“Skills are not practiced diligently; old habits are never relinquished; new habits are not developed; attitudes are not changed; nobody is inducted into any one of the many movement subcultures that are asking for new members; learning plateaus are never encountered because they are never reached; and advanced challenges are never met. Much of the good stuff of movement remains hidden. The reason for this is not hard to find. These achievements take commitment, time, effort, and persistence.” Kretchmar, 2006
An often espoused intention of a secondary school PE curriculum is to help young people find an activity they like and will continue beyond PE.
In order to achieve that intention it makes sense to provide a variety of activities for young people to experience. The result of this assumption is to produce a programme which Sidentop (1977) labels as a ‘multi-activity‘ approach to PE. Curriculum decision making and design is then around which activities (usually traditional team sports) are covered, often in blocks of work, which fit neatly into half terms. If a school has two lessons of core PE a week, they may be assigned to a different activity, ensuring a child can experience up to 12 different sports over the course of the year.
The focus of learning of these short blocks of activity are often ‘sports techniques‘ (Kirk, 2009). Sport techniques are specific movement patterns or solutions that have been identified to produce a clearly identified goal within a sporting context, then disassembled into various parts and learnt through isolated mass practice. This can lead to an environment where high grades, personal achievement and praise is obtained by those individuals who can accurately replicate technique which is rather different from the original intention of finding activities one might enjoy beyond PE.
These short blocks, with an overt focus on reproducing accurate decontextualised technique have little chance, if any, of producing significant personal meaning or skill. Alexander (2013) says this approach keeps ‘three dirty little secrets‘ from those outside the profession – i) they don’t develop motor skills ii) they don’t develop game performance and iii) they don’t develop health and fitness.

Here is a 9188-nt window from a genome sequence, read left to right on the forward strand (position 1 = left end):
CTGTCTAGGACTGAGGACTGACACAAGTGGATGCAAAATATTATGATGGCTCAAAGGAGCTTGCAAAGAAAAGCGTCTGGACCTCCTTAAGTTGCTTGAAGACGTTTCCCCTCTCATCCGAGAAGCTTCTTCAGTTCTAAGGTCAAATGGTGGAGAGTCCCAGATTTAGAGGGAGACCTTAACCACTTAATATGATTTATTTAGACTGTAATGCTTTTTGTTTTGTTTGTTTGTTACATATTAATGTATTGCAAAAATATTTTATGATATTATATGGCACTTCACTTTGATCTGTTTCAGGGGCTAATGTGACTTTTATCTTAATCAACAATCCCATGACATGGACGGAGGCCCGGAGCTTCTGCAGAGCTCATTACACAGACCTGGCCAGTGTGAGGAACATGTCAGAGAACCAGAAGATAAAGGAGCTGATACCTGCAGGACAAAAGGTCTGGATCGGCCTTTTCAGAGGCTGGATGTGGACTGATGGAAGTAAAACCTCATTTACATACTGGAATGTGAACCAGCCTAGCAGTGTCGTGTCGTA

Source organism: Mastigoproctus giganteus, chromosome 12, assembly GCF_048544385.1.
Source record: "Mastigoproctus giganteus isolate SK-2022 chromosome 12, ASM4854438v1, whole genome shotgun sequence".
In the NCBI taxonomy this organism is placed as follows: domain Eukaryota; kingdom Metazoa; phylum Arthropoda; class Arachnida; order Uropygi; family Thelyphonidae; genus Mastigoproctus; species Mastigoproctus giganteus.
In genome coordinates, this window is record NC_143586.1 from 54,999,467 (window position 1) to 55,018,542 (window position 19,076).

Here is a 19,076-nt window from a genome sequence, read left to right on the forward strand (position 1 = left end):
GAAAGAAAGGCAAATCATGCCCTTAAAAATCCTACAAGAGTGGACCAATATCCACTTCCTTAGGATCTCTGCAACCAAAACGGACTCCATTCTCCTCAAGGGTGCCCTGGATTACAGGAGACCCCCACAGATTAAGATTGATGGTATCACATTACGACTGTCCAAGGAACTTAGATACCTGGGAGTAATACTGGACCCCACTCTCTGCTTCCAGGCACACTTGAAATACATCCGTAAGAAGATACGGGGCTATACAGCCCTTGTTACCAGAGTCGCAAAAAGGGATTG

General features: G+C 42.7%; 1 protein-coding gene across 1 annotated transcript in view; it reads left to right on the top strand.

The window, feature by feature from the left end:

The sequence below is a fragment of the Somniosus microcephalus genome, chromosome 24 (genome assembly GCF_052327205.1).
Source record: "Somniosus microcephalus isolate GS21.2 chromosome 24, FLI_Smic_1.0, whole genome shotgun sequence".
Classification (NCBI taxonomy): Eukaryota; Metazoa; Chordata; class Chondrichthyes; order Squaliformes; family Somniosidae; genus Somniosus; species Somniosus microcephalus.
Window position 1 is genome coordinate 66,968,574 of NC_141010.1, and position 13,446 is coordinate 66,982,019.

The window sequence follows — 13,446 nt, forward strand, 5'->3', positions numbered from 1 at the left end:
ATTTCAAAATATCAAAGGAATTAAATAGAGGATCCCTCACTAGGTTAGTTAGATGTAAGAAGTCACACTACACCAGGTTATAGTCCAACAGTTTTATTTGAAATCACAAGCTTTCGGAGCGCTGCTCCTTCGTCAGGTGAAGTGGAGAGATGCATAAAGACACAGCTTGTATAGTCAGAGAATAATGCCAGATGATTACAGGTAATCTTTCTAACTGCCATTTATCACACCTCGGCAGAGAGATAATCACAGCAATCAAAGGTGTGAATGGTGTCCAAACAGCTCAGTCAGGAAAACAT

The short period of time might also be detrimental as the experience of frustration that comes with early attempts at development may result in avoidance behaviours with activities and PE in the future (Sidentop, 1977). Even if taught well, this ‘multi-activity sport technique’ focused curriculum has serious limitations, with perhaps its most serious weakness that of a lack of authenticity in terms of how sport is represented beyond PE (Kirk, 2004).
Success within this programme is down to an individuals previous and ongoing movement experiences outside of PE. A movement version of the Matthew Effect, where the movement rich get richer and the movement poor remain impoverished. Ennis (1999) goes as far as saying that no curriculum design in PE has been as effective in ‘constraining opportunities and alienating girls‘ as that of a coeducational, multi activity programme which focuses on sport techniques.
Locke (1992) would describe this curriculum approach to PE as ‘a programmatic lemon‘. Using it to make lemonade may be beyond even the most skilful PE teacher – instead it contributes to young people’s disaffection to physical activity and sport, poor motor learning and furthers the marginalisation of PE as an educational subject.